Nyagatare — The Ministry of Health on Tuesday launched mass distribution of long lasting mosquito nets in Rurenge village, Rukomo sector in Nyagatare district, one of the high malaria transmission areas.
The event was presided over by the Minister of Health, Dr. Agnes Binagwaho, who encouraged the public to exercise maximum co-operation with the government in the effort to eliminate malaria in the country.
In her address, the minister said although malaria was a deadly killer, it could be defeated if the public co-operated and supported government's efforts to fight it.
She said elimination of malaria by 2017 would allow the government to focus its efforts in fighting other diseases.
"We want zero malaria cases in our country by 2017. It is our duty as Rwandans to fight malaria. People must use mosquito nets effectively," she said.
She further informed the gathering that the ministry will continue to look at all the possible measures to combat malaria.
"After distributing nets in all malaria prone areas, we expect to see a drop in malaria cases as an indication that people are using these nets and that the whole exercise is bearing fruits."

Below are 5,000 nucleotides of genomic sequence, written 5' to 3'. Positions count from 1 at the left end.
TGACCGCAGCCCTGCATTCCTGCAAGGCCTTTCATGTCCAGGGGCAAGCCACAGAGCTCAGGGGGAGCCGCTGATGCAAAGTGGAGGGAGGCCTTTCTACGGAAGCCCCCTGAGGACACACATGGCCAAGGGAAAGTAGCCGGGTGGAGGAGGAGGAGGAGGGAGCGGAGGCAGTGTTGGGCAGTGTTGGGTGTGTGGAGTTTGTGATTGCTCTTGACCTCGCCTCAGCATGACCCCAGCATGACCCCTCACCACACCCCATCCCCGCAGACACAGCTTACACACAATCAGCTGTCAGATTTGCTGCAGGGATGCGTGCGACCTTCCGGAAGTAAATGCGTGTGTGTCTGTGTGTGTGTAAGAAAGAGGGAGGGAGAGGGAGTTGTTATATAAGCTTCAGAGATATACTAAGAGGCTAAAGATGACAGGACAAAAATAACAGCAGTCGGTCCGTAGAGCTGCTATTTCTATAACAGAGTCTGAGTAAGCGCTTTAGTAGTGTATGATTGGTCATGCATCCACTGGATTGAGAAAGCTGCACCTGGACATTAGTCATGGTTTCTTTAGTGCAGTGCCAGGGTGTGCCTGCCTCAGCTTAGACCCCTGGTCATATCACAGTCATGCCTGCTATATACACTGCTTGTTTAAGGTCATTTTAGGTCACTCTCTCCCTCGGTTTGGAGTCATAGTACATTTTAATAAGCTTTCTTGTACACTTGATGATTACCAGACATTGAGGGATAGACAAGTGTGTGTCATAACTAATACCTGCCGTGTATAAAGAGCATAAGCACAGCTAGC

According to Dr Corine Karema, the head of Division, Malaria and Other Parasitic Diseases at Rwanda Biomedical Centre (RBC), the two-day campaign would see at least 2,300 children under the age of five years, receive mosquito nets.
She said malaria affected mainly children under five years and pregnant women, adding that Eastern Province had the highest cases of malaria.
"Eastern Province has 70 per cent of malaria cases while Nyagatare is the most affected district with 50 per cent. This explains why we launched the campaign here," she said.
It emerged some residents were going to use the mosquito nets for the first time in their lives.
"I can't express my happiness enough, I have never slept under a mosquito net. The government has done great to protect my children from malaria," said a jovial Harriettee Dusingizimana.
Rwanda is among nine countries that were this week recognised for their significant contribution in the fight against malaria.
The African Leaders Malaria Alliance (ALMA) Forum on Monday awarded Rwanda with two anti-Malaria awards in the categories of 'Policy' and 'Impact and Implementation.'
The Demographic Health Survey (DHS), conducted in 2010, indicates that malaria prevalence decreased from 2.6 in 2008 to 1.4 in 2010 in children under five, and from 1.4 in 2008 to 0.7 in 2010 in pregnant women.
The rate of malaria cases treated after laboratory confirmation was 96 per cent in 2011.